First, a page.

Will you be using the new iPad to take photos? Probably less than your phone (if you’re using a relatively modern phone), but one advantage of the iPad is its huge display, allowing you to see the photo you just took in full detail. Of course, you could use any other device to take the picture and transfer it over to the iPad, even via Photo Stream, but nothing beats being able to view and edit the picture on the iPad immediately after the shot has been taken.


I can’t comment too much on this, since LTE hasn’t been properly rolled out in Malaysia yet, but it’s worth noting that Digi is already in the midst of deployment LTE. The bad news is that (from what I’ve read), the LTE bands that the iPad supports are for the US, which means that even when LTE is rolled out locally, it probably won’t work. The good news is that it does support 3G, and the transfer speeds supported are already higher than what is being offered locally, so really, the lack of LTE doesn’t bother me at all. So if you’re looking for the 3G version of the iPad, you’d get the iPad 4G.

Battery life

With the much higher resolution display and LTE connectivity, it’s going to take a lot more power to keep the iPad juiced, and to achieve that, Apple has crammed a much larger battery into the iPad. With that in place, the improvements (larger battery) and downsides (more battery power needed) kind of cancel each other out, and we’re back on an iPad that lasts 10 hours (9 hours if you’re on LTE). Because I’m a fairly light user, the iPad battery can easily last me 4-5 days, or even a week, though my fiancée gets about 2 days on it. Therefore it’s really important to take into account usage patterns when discussing battery life.


One thing Apple has been harping about recently is that we’re in the post-PC era. I personally feel that we’re moving rapidly towards a post-PC era, but we’re not quite there yet, it’ll probably take another 3 years at least, by my estimation. I must say though, that amongst the major contenders (Microsoft and Google), Apple has done the best job so far, and the release of iPhoto further cements that belief. With that in place, Apple has brought all of iLife and iWork to iOS, and therefore we have iPhoto, iMovie, GarageBand, Pages, Numbers, and Keynote, making the platform extremely useful. They’re still not quite replacements for their desktop counterparts just yet,but they’re very capable tools.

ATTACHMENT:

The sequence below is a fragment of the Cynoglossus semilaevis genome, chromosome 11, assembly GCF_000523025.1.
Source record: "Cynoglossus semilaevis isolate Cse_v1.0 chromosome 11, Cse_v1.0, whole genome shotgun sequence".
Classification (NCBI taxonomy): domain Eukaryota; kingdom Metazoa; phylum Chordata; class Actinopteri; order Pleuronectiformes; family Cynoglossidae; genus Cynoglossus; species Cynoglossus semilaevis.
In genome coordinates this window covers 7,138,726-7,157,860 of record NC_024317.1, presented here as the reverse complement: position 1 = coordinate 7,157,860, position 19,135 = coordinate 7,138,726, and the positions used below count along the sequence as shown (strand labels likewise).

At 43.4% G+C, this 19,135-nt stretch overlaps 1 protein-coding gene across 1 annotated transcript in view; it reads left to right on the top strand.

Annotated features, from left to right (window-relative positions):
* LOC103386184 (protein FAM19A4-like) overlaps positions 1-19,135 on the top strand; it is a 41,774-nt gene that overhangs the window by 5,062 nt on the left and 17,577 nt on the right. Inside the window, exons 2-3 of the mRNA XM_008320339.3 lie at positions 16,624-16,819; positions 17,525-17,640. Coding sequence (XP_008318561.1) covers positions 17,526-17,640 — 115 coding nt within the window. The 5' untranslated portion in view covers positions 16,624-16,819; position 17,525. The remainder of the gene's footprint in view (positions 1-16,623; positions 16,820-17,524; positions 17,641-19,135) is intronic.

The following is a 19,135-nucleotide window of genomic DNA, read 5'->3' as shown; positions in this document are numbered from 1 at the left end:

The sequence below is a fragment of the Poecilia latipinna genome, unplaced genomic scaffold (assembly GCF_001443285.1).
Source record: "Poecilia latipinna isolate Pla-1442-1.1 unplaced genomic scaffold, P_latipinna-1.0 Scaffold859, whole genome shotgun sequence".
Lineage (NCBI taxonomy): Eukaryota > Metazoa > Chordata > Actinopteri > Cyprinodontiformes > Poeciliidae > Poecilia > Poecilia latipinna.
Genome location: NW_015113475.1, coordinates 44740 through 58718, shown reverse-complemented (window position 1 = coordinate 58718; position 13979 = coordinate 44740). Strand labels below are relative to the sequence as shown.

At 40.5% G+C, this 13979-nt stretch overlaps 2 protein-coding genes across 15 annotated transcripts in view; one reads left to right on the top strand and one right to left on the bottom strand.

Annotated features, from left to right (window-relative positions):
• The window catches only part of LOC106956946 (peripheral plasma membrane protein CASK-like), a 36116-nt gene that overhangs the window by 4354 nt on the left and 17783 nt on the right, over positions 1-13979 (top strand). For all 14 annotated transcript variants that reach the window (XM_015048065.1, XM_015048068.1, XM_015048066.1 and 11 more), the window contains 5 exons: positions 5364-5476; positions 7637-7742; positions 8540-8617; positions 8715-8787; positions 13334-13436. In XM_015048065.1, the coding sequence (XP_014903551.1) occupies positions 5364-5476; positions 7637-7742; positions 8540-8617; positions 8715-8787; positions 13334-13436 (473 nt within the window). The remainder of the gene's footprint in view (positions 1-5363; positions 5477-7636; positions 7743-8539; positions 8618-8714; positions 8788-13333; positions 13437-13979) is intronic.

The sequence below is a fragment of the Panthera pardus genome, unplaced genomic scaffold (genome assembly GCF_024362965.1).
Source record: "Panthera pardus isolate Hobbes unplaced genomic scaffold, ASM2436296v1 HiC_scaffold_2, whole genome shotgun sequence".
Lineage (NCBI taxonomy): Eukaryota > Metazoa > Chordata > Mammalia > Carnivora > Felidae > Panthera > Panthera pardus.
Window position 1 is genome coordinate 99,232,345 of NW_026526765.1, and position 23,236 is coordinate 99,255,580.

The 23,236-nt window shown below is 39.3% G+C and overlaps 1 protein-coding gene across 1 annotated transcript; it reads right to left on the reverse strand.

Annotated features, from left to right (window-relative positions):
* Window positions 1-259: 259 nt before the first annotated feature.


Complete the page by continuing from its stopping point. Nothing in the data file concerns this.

On a related note,this entire blog post was written-on and posted directly from my iPad 2, and my MacBook is sitting in my backpack.

User experience

This is a subject that’s very close to my heart, and it saddens (and irritates me) that companies tend to forget about this totally. Regardless of what specifications a product has, in the end it’s the user experience that is the key. I can understand why Android tablet makers tout their hardware specs such as RAM and processor speed, but as an end user, I don’t really care about that, I care about how smooth and comfortable the user experience is. When you see people asking how fast a processor is and how much RAM a tablet has, what they’re really asking is how comfortable will the device be to use, such as whether it will lag or things like that. I still believe that companies such as Asus, Samsung, and the rest should stop harping on those specs and instead just make sure that the system performs well on the hardware that they provide. If it doesn’t work properly, why sell it?

Ok, I’ve deviated from the iPad slightly, but I did mention that it’s an important subject. While I do like to fool around with Android tablets off and on, the user experience hasn’t been stellar. Android is great, it’s extremely functional and much more customizable than iOS, but the user experience really can’t compare with the iPad. When Android was first released, Google did a great job of bringing the cloud to us,and while Apple was playing catch up for ages, the fruity company is slowly but surely rolling out cloud features, and it’s doing it amazingly well. With iMessage and iCloud, the integration between my MacBook, iPad, and iPhone are awesome, even better than what I envisioned with Android. I’ll probably go in-depth with regards to this subject in another post, as it’s a really lengthy subject, but as of now, my view is that the user experience on the iPad is so much better than anything else out there.